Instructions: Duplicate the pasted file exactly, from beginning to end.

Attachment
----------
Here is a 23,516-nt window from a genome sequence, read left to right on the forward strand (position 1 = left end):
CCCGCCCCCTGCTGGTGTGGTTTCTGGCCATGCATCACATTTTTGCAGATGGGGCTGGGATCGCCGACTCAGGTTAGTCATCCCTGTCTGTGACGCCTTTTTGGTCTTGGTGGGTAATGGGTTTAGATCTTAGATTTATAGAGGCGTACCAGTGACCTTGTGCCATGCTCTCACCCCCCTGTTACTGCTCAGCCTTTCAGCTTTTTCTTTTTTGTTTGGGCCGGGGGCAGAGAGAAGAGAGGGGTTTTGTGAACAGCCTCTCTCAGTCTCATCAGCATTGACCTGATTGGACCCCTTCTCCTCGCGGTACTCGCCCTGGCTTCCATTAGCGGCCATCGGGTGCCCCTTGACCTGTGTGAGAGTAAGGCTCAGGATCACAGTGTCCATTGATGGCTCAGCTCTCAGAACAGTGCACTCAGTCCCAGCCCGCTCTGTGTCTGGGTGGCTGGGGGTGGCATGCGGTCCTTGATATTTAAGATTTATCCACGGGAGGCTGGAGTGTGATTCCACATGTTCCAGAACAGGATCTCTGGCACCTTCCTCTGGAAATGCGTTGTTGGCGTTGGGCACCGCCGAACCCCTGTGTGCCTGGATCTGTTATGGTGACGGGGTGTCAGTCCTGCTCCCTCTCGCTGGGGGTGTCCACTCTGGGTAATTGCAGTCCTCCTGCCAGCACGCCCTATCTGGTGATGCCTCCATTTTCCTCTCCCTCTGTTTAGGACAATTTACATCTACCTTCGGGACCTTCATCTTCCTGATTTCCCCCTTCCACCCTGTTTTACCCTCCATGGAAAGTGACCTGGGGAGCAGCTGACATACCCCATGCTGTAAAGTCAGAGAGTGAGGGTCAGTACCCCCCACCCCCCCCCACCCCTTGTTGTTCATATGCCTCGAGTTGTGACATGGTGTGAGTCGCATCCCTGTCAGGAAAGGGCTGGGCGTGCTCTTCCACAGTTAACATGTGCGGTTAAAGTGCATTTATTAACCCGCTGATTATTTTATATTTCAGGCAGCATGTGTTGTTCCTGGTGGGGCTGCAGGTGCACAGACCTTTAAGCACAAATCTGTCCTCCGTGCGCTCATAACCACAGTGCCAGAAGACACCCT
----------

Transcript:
Here is a 23,516-nt window from a genome sequence, read left to right on the forward strand (position 1 = left end):
CCCGCCCCCTGCTGGTGTGGTTTCTGGCCATGCATCACATTTTTGCAGATGGGGCTGGGATCGCCGACTCAGGTTAGTCATCCCTGTCTGTGACGCCTTTTTGGTCTTGGTGGGTAATGGGTTTAGATCTTAGATTTATAGAGGCGTACCAGTGACCTTGTGCCATGCTCTCACCCCCCTGTTACTGCTCAGCCTTTCAGCTTTTTCTTTTTTGTTTGGGCCGGGGGCAGAGAGAAGAGAGGGGTTTTGTGAACAGCCTCTCTCAGTCTCATCAGCATTGACCTGATTGGACCCCTTCTCCTCGCGGTACTCGCCCTGGCTTCCATTAGCGGCCATCGGGTGCCCCTTGACCTGTGTGAGAGTAAGGCTCAGGATCACAGTGTCCATTGATGGCTCAGCTCTCAGAACAGTGCACTCAGTCCCAGCCCGCTCTGTGTCTGGGTGGCTGGGGGTGGCATGCGGTCCTTGATATTTAAGATTTATCCACGGGAGGCTGGAGTGTGATTCCACATGTTCCAGAACAGGATCTCTGGCACCTTCCTCTGGAAATGCGTTGTTGGCGTTGGGCACCGCCGAACCCCTGTGTGCCTGGATCTGTTATGGTGACGGGGTGTCAGTCCTGCTCCCTCTCGCTGGGGGTGTCCACTCTGGGTAATTGCAGTCCTCCTGCCAGCACGCCCTATCTGGTGATGCCTCCATTTTCCTCTCCCTCTGTTTAGGACAATTTACATCTACCTTCGGGACCTTCATCTTCCTGATTTCCCCCTTCCACCCTGTTTTACCCTCCATGGAAAGTGACCTGGGGAGCAGCTGACATACCCCATGCTGTAAAGTCAGAGAGTGAGGGTCAGTACCCCCCACCCCCCCCCACCCCTTGTTGTTCATATGCCTCGAGTTGTGACATGGTGTGAGTCGCATCCCTGTCAGGAAAGGGCTGGGCGTGCTCTTCCACAGTTAACATGTGCGGTTAAAGTGCATTTATTAACCCGCTGATTATTTTATATTTCAGGCAGCATGTGTTGTTCCTGGTGGGGCTGCAGGTGCACAGACCTTTAAGCACAAATCTGTCCTCCGTGCGCTCATAACCACAGTGCCAGAAGACACCCT